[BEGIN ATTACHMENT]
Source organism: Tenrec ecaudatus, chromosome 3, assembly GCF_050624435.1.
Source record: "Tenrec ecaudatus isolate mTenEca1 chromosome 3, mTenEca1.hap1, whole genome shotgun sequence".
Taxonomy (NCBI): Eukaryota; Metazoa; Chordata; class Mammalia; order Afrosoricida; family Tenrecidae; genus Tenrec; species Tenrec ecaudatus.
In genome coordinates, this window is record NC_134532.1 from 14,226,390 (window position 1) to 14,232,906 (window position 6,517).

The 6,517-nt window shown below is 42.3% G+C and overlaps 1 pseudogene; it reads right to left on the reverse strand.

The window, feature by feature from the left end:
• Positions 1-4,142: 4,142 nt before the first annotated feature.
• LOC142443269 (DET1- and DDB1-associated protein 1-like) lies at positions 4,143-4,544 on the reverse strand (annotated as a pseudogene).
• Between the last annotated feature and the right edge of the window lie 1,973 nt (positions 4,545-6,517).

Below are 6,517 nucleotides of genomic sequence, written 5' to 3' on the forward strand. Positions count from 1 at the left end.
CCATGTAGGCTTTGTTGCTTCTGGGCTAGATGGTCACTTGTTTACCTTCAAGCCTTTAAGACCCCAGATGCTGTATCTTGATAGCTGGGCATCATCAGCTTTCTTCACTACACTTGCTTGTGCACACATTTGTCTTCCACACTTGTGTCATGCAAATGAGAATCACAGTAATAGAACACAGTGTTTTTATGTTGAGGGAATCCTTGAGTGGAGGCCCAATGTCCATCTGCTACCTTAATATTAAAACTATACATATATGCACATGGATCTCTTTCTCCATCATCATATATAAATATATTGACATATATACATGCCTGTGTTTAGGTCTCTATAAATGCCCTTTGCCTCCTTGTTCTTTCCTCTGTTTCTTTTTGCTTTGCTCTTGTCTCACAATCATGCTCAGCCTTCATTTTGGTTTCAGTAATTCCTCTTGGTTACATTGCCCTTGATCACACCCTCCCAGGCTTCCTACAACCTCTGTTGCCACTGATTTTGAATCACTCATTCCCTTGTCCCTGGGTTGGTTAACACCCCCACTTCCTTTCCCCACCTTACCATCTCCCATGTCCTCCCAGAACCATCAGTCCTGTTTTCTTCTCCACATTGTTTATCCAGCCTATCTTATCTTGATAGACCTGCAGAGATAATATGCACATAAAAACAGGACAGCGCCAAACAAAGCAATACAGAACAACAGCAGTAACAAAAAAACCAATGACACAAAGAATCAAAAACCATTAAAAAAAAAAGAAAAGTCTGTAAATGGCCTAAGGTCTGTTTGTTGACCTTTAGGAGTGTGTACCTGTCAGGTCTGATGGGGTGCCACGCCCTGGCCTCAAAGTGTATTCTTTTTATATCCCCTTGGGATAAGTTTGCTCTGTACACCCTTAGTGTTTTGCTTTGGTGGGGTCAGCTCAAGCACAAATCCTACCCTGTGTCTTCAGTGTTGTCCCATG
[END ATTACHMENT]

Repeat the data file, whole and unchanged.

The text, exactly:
Source organism: Tenrec ecaudatus, chromosome 3, assembly GCF_050624435.1.
Source record: "Tenrec ecaudatus isolate mTenEca1 chromosome 3, mTenEca1.hap1, whole genome shotgun sequence".
Taxonomy (NCBI): Eukaryota; Metazoa; Chordata; class Mammalia; order Afrosoricida; family Tenrecidae; genus Tenrec; species Tenrec ecaudatus.
In genome coordinates, this window is record NC_134532.1 from 14,226,390 (window position 1) to 14,232,906 (window position 6,517).

The 6,517-nt window shown below is 42.3% G+C and overlaps 1 pseudogene; it reads right to left on the reverse strand.

The window, feature by feature from the left end:
• Positions 1-4,142: 4,142 nt before the first annotated feature.
• LOC142443269 (DET1- and DDB1-associated protein 1-like) lies at positions 4,143-4,544 on the reverse strand (annotated as a pseudogene).
• Between the last annotated feature and the right edge of the window lie 1,973 nt (positions 4,545-6,517).

Below are 6,517 nucleotides of genomic sequence, written 5' to 3' on the forward strand. Positions count from 1 at the left end.
CCATGTAGGCTTTGTTGCTTCTGGGCTAGATGGTCACTTGTTTACCTTCAAGCCTTTAAGACCCCAGATGCTGTATCTTGATAGCTGGGCATCATCAGCTTTCTTCACTACACTTGCTTGTGCACACATTTGTCTTCCACACTTGTGTCATGCAAATGAGAATCACAGTAATAGAACACAGTGTTTTTATGTTGAGGGAATCCTTGAGTGGAGGCCCAATGTCCATCTGCTACCTTAATATTAAAACTATACATATATGCACATGGATCTCTTTCTCCATCATCATATATAAATATATTGACATATATACATGCCTGTGTTTAGGTCTCTATAAATGCCCTTTGCCTCCTTGTTCTTTCCTCTGTTTCTTTTTGCTTTGCTCTTGTCTCACAATCATGCTCAGCCTTCATTTTGGTTTCAGTAATTCCTCTTGGTTACATTGCCCTTGATCACACCCTCCCAGGCTTCCTACAACCTCTGTTGCCACTGATTTTGAATCACTCATTCCCTTGTCCCTGGGTTGGTTAACACCCCCACTTCCTTTCCCCACCTTACCATCTCCCATGTCCTCCCAGAACCATCAGTCCTGTTTTCTTCTCCACATTGTTTATCCAGCCTATCTTATCTTGATAGACCTGCAGAGATAATATGCACATAAAAACAGGACAGCGCCAAACAAAGCAATACAGAACAACAGCAGTAACAAAAAAACCAATGACACAAAGAATCAAAAACCATTAAAAAAAAAAGAAAAGTCTGTAAATGGCCTAAGGTCTGTTTGTTGACCTTTAGGAGTGTGTACCTGTCAGGTCTGATGGGGTGCCACGCCCTGGCCTCAAAGTGTATTCTTTTTATATCCCCTTGGGATAAGTTTGCTCTGTACACCCTTAGTGTTTTGCTTTGGTGGGGTCAGCTCAAGCACAAATCCTACCCTGTGTCTTCAGTGTTGTCCCATG